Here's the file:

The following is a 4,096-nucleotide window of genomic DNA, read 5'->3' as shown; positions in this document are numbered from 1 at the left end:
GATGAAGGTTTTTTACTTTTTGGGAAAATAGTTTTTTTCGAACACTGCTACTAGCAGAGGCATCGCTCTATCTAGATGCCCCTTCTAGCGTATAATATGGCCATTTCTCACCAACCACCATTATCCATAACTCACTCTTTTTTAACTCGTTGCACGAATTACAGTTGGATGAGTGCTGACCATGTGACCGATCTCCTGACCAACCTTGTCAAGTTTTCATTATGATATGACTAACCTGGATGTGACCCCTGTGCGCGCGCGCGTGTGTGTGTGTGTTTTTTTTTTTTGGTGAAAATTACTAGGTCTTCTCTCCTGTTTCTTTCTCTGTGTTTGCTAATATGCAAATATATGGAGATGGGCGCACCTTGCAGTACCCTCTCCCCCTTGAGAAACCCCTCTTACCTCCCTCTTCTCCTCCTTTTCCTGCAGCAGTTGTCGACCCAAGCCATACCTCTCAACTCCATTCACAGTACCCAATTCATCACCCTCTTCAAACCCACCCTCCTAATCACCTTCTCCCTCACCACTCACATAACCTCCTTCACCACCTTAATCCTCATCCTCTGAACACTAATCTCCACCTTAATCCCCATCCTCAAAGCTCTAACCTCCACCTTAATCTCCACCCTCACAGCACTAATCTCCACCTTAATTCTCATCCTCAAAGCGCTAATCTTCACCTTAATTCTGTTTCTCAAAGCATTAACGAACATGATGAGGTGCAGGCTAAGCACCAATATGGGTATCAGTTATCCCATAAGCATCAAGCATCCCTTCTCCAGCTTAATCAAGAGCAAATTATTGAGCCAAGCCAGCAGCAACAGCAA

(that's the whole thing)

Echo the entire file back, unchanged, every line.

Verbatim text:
The following is a 4,096-nucleotide window of genomic DNA, read 5'->3' as shown; positions in this document are numbered from 1 at the left end:
GATGAAGGTTTTTTACTTTTTGGGAAAATAGTTTTTTTCGAACACTGCTACTAGCAGAGGCATCGCTCTATCTAGATGCCCCTTCTAGCGTATAATATGGCCATTTCTCACCAACCACCATTATCCATAACTCACTCTTTTTTAACTCGTTGCACGAATTACAGTTGGATGAGTGCTGACCATGTGACCGATCTCCTGACCAACCTTGTCAAGTTTTCATTATGATATGACTAACCTGGATGTGACCCCTGTGCGCGCGCGCGTGTGTGTGTGTGTTTTTTTTTTTTGGTGAAAATTACTAGGTCTTCTCTCCTGTTTCTTTCTCTGTGTTTGCTAATATGCAAATATATGGAGATGGGCGCACCTTGCAGTACCCTCTCCCCCTTGAGAAACCCCTCTTACCTCCCTCTTCTCCTCCTTTTCCTGCAGCAGTTGTCGACCCAAGCCATACCTCTCAACTCCATTCACAGTACCCAATTCATCACCCTCTTCAAACCCACCCTCCTAATCACCTTCTCCCTCACCACTCACATAACCTCCTTCACCACCTTAATCCTCATCCTCTGAACACTAATCTCCACCTTAATCCCCATCCTCAAAGCTCTAACCTCCACCTTAATCTCCACCCTCACAGCACTAATCTCCACCTTAATTCTCATCCTCAAAGCGCTAATCTTCACCTTAATTCTGTTTCTCAAAGCATTAACGAACATGATGAGGTGCAGGCTAAGCACCAATATGGGTATCAGTTATCCCATAAGCATCAAGCATCCCTTCTCCAGCTTAATCAAGAGCAAATTATTGAGCCAAGCCAGCAGCAACAGCAA